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I have a personal holiday tradition that I’ve been practicing for about 20 years now. I usually wind up doing it sometime between Christmas and New Year’s; I’d prefer to celebrate before Christmas, but things just never quite work out because of lack of time and preoccupation with the upcoming Yule. Also, because I did this ritual for the first time in the doldrum period between the year-end holidays, it now seems a more natural part of my season to continue to do it then (i.e., now).

I’m in love with the movie Babette’s Feast. I was enchanted with it upon first viewing when it was released to theaters back in the 80s. Later, I rented it as a video, and the love affair became permanent, with an added twist: I discovered the viewing experience was heightened by actually eating along with the feast in the last section of the movie.

Since I don’t cook, I’ve never attempted any of the dishes in the movie, or even pathetic facsimiles. I just try to have something tasty, with enough of it on the plate to last me through the on-screen meal. The key element is wine. I must have wine with the food, preferably champagne, although I’ve made it work with a variety of wines, both red and white. No, I don’t invest in an expensive label comparable to the vintages served in the movie. My palate isn’t that sophisticated. Fortunately, there are a lot of nice wines that don’t cost very much, and they serve my almost sacramental purposes.

I confess I don’t watch the entire movie each time. I like to begin at the point where the boat arrives from France with all of the ingredients for Babette’s feast, from the live quail and hissing tortoise to the casks of wine. I love to watch the preparations of the food — even the remains of the butchered cow being hauled away in a wheelbarrow, the cow’s head sitting on a platter in the kitchen, and the young boy plucking feathers from the dead quail — as well as the setting of the table in the dining room, with the tablecloth being ironed on the table and china being carefully placed at each seat.

I’ve actually performed this ritual more than once per season in various years, but the “authentic” one is usually the first viewing. I used to refer to the “authentic” viewing as my angel feast, in reference to Cafe Anglais in the film and the line “How you will delight the angels!” I always saw it as a gathering of my angels to thank them for the blessings of the preceding year. I turn off all the lights except the Christmas tree, and I light candles. (First I make sure my platter of food is warmed and ready, the wine open and poured.)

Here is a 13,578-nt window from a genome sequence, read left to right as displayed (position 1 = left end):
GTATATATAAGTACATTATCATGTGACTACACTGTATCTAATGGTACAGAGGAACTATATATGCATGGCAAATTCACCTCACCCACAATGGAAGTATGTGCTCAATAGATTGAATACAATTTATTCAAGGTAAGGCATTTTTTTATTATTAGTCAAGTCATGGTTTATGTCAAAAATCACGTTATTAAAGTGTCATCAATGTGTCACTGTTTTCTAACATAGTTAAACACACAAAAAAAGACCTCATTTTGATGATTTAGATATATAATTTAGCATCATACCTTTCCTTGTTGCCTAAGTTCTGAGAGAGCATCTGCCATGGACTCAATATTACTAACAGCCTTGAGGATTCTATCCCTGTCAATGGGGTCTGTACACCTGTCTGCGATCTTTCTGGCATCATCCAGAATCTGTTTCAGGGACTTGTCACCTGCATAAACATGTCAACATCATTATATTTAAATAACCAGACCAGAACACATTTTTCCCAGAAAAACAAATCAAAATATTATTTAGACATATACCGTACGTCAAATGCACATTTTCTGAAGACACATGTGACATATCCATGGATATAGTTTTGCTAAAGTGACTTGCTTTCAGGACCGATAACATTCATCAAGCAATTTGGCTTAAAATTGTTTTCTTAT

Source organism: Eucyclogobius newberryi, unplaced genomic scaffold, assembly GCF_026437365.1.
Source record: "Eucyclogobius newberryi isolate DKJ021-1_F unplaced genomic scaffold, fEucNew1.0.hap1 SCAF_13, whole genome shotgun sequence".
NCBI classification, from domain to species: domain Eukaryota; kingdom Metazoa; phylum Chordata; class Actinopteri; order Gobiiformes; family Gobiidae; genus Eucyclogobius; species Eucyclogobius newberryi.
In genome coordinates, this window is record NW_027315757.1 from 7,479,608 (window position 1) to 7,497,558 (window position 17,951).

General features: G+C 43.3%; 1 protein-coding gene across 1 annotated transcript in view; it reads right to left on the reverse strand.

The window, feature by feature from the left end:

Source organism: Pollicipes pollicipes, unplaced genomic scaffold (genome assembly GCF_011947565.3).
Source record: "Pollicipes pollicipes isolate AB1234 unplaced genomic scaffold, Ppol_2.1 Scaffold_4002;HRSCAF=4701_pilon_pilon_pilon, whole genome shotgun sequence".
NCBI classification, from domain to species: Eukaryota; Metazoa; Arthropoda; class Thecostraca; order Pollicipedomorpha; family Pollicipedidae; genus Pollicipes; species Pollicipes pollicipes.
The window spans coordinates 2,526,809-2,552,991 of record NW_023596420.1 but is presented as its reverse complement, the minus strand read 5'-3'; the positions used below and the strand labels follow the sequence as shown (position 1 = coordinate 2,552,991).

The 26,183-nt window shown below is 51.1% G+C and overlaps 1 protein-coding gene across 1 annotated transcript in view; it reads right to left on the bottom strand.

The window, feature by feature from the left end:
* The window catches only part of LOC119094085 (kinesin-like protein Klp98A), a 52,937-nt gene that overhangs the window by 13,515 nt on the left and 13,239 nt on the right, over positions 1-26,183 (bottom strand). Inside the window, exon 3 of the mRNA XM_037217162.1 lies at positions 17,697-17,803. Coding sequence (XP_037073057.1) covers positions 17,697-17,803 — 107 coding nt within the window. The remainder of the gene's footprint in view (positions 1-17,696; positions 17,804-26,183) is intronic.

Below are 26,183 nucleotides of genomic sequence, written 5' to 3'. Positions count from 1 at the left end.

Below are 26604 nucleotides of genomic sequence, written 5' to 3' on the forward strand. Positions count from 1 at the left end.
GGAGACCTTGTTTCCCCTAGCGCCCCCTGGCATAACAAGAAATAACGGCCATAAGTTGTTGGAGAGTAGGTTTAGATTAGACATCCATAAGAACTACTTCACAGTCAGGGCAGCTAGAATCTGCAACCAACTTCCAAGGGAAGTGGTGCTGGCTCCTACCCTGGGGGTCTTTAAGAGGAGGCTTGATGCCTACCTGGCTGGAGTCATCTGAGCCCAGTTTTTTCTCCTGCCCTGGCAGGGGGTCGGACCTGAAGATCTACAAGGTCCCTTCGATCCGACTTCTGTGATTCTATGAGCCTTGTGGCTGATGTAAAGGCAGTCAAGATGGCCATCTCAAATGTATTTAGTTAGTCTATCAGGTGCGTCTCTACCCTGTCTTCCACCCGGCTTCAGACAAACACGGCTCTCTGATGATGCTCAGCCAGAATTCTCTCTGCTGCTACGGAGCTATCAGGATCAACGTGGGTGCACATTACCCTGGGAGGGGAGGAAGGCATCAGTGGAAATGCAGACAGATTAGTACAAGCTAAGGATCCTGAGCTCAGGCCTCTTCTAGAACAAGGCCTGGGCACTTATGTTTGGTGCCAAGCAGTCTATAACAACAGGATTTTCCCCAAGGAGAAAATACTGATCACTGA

Then I simply follow along with the film, eating tiny bites at first until the feast actually gets underway. I love the guests’ arrival in the sisters’ candle-lit parlor contrasted with the hum of activity in the kitchen as Babette prepares her cailles en sarcophage: slicing open the tiny birds’ bodies to receive slices of something enticing, then closing the breasts again and positioning the birds in nests of puff pastry (with the final touch of the little bald heads put in place as well, a flourish that gives me a chill even as the notion intrigues me).

I love the expression of the guests as they first enter the dining room and see the lavish table glistening with crystal and silver, with more utensils and glasses at each place than any of them could conceive of using in a week’s time.

With the General’s first astonished sip of fine wine, I feel free to delve into my own feast for real, savoring my own delicacies, whatever they may be, as well as the cuisine Babette is serving, along with all the details I’ve learned to treasure over the years: the way the guests’ pasty, dour faces become more rosy as their spirits open; the General’s driver, who sits in the kitchen and samples helpings of the feast in exchange for doing little chores for Babette — and whose wide face marvels at the wonders Babette achieves as he watches; the General’s speech about grace and mercy and our being granted even what we rejected; and, at the end, the jarring revelation of what the feast meant to Babette both as redemption and sacrifice. Finally, her utterance of what I claim as a personal philosophy: An artist is never poor!

Needless to say, the spiritual appeal of Babette’s Feast is as dear to me as the seductive physical details. That’s why it’s become a holiday ritual for me — a feast for the soul as well as the body, just as the General describes her dinner at Cafe Anglais in Paris.

My dream is to one day actually experience a recreation of Babette’s feast (assuming I could afford it). I’d love to know what each of those courses tastes like as well as the wine. I suspect, though, that I might not be much more moved by that extravagant experience than by my many angels feasts by candlelight, with budget wine and a platter of much simpler food.